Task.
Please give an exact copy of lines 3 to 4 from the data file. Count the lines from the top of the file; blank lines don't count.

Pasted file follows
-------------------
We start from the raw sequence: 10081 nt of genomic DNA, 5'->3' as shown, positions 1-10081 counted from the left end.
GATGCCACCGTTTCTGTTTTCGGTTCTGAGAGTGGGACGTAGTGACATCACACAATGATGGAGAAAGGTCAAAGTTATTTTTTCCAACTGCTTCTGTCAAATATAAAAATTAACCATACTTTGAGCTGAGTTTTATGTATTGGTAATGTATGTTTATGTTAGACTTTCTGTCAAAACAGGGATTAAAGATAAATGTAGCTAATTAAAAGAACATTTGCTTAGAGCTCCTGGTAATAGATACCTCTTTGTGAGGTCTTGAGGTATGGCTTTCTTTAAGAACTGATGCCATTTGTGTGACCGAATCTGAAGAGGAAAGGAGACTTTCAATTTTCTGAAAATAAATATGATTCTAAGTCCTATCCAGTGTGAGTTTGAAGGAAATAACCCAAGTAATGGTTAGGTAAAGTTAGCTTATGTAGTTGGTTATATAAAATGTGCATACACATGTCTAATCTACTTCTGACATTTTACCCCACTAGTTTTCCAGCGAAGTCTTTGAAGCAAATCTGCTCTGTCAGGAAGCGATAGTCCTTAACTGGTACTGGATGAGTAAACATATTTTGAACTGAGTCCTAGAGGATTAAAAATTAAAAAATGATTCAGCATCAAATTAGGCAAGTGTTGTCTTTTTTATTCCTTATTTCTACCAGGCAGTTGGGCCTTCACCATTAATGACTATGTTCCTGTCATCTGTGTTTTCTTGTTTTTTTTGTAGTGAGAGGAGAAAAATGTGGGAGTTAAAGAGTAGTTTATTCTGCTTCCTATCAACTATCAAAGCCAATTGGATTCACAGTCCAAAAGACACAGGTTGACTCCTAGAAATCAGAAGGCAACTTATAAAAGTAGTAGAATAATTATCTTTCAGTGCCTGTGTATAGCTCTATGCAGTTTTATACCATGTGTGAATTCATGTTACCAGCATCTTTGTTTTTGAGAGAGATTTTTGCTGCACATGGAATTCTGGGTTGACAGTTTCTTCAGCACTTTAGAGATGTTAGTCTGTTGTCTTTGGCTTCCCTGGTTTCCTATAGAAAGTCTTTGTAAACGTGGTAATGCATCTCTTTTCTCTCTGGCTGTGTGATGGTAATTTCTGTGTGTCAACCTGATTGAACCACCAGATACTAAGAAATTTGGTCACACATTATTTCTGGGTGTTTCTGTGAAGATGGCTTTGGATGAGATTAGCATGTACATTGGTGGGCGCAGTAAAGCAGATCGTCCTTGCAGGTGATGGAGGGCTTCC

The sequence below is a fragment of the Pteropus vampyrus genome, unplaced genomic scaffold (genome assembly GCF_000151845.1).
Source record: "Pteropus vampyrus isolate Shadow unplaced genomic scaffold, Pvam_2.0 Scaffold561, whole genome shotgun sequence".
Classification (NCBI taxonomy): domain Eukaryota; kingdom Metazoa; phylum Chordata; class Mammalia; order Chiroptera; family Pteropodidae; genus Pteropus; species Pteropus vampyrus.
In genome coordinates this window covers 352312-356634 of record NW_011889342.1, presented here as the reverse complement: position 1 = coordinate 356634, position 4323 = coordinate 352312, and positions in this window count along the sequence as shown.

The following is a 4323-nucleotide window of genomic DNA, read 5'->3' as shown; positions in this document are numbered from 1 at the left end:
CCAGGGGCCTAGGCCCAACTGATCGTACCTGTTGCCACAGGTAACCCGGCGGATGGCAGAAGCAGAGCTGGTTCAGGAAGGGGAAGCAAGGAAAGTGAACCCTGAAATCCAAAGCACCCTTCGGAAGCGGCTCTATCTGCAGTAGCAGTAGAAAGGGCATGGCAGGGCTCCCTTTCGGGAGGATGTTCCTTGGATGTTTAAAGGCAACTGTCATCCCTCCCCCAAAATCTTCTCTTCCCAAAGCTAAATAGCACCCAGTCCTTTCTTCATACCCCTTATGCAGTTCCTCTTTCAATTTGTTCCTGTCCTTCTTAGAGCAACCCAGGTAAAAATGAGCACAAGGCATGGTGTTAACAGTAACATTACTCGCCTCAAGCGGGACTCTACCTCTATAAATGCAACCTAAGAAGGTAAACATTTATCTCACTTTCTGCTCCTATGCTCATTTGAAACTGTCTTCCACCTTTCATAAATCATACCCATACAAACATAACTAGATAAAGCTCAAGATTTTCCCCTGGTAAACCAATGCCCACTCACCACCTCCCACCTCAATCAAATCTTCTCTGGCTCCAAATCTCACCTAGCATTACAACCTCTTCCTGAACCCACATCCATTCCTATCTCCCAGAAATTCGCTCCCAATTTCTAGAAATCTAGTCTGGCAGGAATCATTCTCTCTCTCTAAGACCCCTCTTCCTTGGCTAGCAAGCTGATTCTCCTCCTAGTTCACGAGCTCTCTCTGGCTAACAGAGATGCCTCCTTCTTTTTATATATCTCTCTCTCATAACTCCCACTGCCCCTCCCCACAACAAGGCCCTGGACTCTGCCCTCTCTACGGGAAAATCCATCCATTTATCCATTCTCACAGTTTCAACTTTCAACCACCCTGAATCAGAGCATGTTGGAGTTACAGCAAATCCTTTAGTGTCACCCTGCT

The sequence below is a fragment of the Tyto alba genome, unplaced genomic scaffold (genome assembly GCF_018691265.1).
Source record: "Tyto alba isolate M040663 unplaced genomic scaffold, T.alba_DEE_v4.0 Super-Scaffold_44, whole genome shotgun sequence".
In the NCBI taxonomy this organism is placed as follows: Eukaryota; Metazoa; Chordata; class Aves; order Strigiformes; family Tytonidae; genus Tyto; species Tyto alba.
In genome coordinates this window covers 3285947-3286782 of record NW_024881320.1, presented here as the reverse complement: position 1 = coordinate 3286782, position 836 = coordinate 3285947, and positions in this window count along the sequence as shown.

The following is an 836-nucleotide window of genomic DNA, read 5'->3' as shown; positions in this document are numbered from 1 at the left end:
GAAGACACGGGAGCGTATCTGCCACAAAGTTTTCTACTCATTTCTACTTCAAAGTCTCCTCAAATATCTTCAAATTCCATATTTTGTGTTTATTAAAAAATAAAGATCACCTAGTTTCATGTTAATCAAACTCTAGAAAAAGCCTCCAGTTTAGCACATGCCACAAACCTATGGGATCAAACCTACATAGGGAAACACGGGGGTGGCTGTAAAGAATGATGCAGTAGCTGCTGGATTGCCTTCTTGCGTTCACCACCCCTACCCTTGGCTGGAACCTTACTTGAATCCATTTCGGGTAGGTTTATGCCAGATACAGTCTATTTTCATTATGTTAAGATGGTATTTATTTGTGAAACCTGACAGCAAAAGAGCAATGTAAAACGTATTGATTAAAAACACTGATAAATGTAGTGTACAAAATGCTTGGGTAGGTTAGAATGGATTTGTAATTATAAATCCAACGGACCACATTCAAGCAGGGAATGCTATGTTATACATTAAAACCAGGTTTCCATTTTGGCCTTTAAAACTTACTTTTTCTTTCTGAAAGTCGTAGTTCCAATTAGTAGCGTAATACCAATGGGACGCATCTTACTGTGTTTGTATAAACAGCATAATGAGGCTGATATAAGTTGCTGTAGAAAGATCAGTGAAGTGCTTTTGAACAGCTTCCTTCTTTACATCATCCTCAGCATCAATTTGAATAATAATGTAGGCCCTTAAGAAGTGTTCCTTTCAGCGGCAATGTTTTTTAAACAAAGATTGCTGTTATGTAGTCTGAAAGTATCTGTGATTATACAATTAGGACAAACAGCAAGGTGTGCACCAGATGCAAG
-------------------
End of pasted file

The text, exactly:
The sequence below is a fragment of the Pteropus vampyrus genome, unplaced genomic scaffold (genome assembly GCF_000151845.1).
Source record: "Pteropus vampyrus isolate Shadow unplaced genomic scaffold, Pvam_2.0 Scaffold561, whole genome shotgun sequence".